Since the end of the 15th century the sources supplanted the name of Amul with Chardjui – “four channel” or Chahardzhub. Reports of medieval Amul-Chardzhui are found in al-Belazuri (IX cent.), Al-Istahri (X c.), Al-Maqdisi (X c.), Ibn Hawqal (X c.), Yakutia (XIII century.) , Mohammad Kazim (XVIII c.), and other authors of the past.
In respect of the historical and archaeological terms, the city in general is poorly studied. References to European authors of XIX – early XX century are descriptive in nature, nevertheless. Materials of Bornsa A., F. Ephraim, A. Bykov, Leonid Dmitriev Caucasus, DI Evarnitskogo, DN Logothete, VV Barthold are of considerable interest.
Start of archaeological research dates back to 1931, when an expedition of the Institute of the Turkmen culture (AA Marushchenko) gathered at the ruins of the fort.
In 1949, the chief of the South squad XVI Turkmen archaeological complex expedition (STACE) AA Roslyakov examined the ruins of the former city. A year later STACE detachment under the leadership of GA Pugachenkova determined the presence of the citadel cultural layers. They studied the suburbs of the ruins of the mausoleum of X-XI centuries. In 1954 STACE squad led by GE Trapeznikov made topographic architectural scheme laid stratigraphic pits.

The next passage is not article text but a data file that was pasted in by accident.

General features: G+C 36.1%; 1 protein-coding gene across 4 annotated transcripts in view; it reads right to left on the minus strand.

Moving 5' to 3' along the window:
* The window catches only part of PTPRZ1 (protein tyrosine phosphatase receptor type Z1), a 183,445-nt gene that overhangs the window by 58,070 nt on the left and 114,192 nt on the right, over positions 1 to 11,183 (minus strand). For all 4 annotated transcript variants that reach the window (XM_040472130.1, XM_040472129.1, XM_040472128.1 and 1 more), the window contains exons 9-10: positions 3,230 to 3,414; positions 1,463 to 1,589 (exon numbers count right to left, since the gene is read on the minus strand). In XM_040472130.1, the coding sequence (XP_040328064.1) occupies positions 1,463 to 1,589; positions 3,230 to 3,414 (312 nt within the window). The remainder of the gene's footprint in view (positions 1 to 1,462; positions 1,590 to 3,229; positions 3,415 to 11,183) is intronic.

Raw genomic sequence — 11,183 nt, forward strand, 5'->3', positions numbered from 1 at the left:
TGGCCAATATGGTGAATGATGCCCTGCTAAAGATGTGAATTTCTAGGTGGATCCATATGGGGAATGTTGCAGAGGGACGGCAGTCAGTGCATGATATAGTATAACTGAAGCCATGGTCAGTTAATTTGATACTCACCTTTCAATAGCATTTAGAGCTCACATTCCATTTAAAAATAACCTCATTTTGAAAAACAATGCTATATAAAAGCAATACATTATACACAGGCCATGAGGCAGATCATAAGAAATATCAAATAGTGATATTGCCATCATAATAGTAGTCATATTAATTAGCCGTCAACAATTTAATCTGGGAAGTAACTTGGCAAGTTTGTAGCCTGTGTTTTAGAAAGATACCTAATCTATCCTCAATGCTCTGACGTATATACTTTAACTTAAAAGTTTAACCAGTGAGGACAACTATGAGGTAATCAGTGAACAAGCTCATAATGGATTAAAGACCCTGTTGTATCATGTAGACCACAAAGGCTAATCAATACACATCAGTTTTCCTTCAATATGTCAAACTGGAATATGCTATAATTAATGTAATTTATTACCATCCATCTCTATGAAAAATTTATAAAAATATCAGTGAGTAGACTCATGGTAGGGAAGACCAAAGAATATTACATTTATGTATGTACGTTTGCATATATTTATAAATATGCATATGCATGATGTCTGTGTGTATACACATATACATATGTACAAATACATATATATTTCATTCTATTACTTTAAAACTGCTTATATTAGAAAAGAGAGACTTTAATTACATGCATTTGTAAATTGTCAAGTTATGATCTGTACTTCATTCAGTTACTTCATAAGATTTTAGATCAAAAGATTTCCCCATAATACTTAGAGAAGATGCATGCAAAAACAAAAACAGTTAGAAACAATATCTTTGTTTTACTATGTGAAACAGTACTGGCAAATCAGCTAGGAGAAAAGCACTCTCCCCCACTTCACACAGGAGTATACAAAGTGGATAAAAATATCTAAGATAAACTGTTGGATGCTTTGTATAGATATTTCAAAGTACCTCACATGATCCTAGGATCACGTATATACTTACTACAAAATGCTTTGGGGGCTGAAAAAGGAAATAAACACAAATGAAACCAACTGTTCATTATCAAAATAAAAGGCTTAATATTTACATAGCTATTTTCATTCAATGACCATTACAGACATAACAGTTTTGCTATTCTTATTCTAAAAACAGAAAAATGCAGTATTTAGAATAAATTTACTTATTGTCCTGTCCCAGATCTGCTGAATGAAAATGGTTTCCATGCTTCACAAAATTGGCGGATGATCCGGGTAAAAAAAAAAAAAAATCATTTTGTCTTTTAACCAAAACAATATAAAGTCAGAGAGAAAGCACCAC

In the starting 90s stationary excavations were conducted at mid-Amudarya expedition of the Institute of History of Turkmenistan (AA Burhanov). Instrumental settlement plan was drawn up, defining the zone of the future historical and cultural reserves, and laid two of the excavation and discovered new findings on the material culture of the city’s population. Unfortunately, no more excavations were carried out in recent years.
Currently Amul represents a castle (shahristan), the walls of which form an almost right quadrilateral area to 9 m. They rest on the multimeter array, towering above the surrounding terrain on the 21-24 meters.
The coating material mound and upper walls are of the XIX century. The massive ark (citadel) is located north-west corner shakhristan. This is the highest point of the settlement Amul-Chardzhui, which reaches 33 meters of the current level of the surface around the entire fortress.
Ark is an irregular trapezium. Around the perimeter of the old walls of the citadel were 5 towers. Until 1924 Old Chardjui was surrounded by dilapidated mud wall with several towers on the perimeter and three gate openings, the contours of which were recorded by the STACE team.